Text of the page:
Efavirenz is related to neuropsychiatric symptoms among adults, but not among adolescents living with HIV in Kilimanjaro, Tanzania

Marion Sumari-de Boer, Arnt Schellekens, Ashanti Duinmaijer, Julieth Munisi Lalashowi, Happiness Judical Swai, Quirijn de Mast, Andre van der Ven, Grace Kinabo
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To explore the relationship between Efavirenz (EFV) and neuropsychiatric symptoms among adults and adolescents living with HIV in Kilimanjaro, Tanzania.


Cross-sectional study among HIV-infected adults (age 18-65) and adolescents (age 12-17) on ART, attending Kilimanjaro Christian Medical Centre (KCMC), Moshi, Tanzania. Neuropsychiatric symptoms were measured using the Hospital Anxiety and Depression Scale (HADS), the Symptom Checklist 90 (SCL-90) and the Mini-International Neuropsychiatric Interview (MINI). MANOVA and χ2-tests were used to test differences between EFV and non-EFV treated participants.


215 adults and 150 adolescents participated. 52% of adults and adolescents 37%of adolescents used EFV. Among adults, depression scores were higher for those on EFV (HADS (Cohen's D: 0.38; p=0.02) and SCL-90 (Cohen's D: 0.24; p=0.03). Among adolescents, those on EFV had lower scores on depression (HADS (Cohen's D: 0.3;p=0.02) and SCL-90 (Cohen's D: 0.1;p=0.02). 10% of adults reported suicidal thoughts, but there was no difference between those on EFV and those without. Lastly, adults on efavirenz reported higher levels of problematic alcohol use (p=0.003).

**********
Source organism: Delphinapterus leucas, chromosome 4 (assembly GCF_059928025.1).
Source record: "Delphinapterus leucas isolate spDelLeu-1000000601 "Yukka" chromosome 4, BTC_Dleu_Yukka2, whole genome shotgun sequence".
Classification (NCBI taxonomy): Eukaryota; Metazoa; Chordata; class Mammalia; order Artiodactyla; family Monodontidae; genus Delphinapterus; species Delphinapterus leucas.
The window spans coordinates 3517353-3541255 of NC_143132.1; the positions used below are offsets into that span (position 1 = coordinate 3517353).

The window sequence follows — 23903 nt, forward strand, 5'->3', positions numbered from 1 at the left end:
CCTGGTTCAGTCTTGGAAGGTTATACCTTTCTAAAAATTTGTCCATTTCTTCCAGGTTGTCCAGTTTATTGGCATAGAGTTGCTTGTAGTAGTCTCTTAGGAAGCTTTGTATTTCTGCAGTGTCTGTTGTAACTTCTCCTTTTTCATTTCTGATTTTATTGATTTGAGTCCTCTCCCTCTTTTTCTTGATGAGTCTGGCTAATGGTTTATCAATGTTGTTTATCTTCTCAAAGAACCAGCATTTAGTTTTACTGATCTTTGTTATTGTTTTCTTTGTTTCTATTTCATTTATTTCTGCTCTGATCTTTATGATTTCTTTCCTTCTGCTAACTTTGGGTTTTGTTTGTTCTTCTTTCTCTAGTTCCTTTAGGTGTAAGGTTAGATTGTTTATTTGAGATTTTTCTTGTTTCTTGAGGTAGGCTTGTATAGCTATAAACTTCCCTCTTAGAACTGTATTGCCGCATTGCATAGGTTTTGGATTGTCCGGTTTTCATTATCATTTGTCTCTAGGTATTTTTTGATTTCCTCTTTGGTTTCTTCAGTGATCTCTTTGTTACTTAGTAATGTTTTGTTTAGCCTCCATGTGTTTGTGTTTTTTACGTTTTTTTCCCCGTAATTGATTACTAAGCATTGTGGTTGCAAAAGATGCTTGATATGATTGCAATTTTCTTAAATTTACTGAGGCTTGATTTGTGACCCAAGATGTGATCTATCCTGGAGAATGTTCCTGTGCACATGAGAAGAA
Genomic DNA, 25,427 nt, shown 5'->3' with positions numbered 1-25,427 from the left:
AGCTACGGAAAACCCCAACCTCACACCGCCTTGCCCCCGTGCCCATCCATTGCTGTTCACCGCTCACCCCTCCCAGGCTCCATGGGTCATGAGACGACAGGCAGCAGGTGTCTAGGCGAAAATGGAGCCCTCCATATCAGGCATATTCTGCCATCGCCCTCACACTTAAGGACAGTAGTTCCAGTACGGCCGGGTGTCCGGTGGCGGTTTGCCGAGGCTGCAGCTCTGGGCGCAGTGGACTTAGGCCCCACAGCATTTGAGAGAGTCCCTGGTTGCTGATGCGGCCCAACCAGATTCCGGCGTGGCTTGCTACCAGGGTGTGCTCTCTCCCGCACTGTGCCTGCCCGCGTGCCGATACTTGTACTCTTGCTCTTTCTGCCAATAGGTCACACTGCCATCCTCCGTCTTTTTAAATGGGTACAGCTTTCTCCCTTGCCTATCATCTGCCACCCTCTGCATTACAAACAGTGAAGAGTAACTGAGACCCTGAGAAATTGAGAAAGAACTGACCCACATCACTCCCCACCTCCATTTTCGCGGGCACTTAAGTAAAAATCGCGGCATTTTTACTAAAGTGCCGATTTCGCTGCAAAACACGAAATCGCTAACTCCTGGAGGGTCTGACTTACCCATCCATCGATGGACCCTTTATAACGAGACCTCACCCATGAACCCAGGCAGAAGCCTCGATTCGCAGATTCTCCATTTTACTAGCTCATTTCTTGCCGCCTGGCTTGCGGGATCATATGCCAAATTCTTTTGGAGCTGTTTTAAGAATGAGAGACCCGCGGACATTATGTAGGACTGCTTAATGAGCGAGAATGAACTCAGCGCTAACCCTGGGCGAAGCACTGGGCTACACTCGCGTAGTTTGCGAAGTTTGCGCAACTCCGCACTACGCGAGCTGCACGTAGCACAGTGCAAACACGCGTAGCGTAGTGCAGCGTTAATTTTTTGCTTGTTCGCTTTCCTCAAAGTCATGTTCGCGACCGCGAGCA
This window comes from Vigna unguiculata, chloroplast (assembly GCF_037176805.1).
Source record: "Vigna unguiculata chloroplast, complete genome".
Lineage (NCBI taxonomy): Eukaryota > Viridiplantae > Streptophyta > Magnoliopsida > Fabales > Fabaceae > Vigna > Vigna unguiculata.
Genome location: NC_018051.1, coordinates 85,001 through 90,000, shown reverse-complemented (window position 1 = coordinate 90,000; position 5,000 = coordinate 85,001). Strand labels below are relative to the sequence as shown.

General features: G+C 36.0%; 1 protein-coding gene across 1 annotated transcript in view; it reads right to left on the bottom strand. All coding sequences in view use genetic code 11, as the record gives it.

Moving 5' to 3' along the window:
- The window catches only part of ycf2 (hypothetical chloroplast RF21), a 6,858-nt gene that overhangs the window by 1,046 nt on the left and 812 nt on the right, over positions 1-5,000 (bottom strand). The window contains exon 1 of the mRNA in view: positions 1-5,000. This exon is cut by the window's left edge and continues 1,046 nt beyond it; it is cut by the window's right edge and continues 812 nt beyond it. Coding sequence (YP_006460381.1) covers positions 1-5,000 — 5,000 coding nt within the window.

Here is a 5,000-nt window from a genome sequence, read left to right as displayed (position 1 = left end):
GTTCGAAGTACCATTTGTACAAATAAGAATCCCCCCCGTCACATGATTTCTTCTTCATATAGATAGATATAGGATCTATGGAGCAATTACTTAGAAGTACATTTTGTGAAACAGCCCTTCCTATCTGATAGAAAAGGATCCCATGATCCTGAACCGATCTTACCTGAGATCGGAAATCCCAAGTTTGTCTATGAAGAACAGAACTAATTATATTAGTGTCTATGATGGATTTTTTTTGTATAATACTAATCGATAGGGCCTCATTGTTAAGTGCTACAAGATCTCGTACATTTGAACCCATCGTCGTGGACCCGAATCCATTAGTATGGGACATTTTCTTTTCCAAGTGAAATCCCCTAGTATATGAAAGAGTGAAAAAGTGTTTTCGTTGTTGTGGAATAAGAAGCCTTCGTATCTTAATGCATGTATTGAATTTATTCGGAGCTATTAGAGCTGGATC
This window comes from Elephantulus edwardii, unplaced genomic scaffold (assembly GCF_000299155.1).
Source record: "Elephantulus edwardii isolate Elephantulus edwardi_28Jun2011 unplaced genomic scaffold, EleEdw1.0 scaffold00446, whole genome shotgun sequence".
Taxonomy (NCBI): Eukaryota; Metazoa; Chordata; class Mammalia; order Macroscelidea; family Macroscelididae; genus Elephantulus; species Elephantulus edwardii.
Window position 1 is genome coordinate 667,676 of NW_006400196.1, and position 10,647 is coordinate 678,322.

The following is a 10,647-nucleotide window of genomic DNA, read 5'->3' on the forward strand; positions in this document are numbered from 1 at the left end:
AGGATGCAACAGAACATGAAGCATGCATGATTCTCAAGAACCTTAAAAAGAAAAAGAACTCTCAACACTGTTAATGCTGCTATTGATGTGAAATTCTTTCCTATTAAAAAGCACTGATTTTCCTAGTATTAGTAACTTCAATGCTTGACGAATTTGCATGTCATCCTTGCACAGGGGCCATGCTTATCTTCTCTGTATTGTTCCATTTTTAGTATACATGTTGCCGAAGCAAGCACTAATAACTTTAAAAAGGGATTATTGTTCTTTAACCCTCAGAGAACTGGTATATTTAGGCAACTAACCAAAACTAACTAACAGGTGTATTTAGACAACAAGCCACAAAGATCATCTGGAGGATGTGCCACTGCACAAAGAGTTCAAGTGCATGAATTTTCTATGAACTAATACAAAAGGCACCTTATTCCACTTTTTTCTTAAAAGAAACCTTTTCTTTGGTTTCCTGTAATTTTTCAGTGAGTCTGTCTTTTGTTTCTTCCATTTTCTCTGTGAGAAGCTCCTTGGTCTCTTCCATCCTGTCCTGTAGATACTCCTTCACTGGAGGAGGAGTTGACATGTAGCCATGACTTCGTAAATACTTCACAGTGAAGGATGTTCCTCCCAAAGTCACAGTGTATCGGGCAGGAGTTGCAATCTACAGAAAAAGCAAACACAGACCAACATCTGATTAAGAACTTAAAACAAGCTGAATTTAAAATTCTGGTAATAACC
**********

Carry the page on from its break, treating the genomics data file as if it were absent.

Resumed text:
In line with previous studies, EFV is associated with depressive symptoms and problematic alcohol use among HIV-infected adults in Tanzania. In contrast, EFV was associated with lower levels of depressive symptoms in adolescents in Tanzania. Particularly among adults, close monitoring of depressive symptoms and alcohol use is indicated.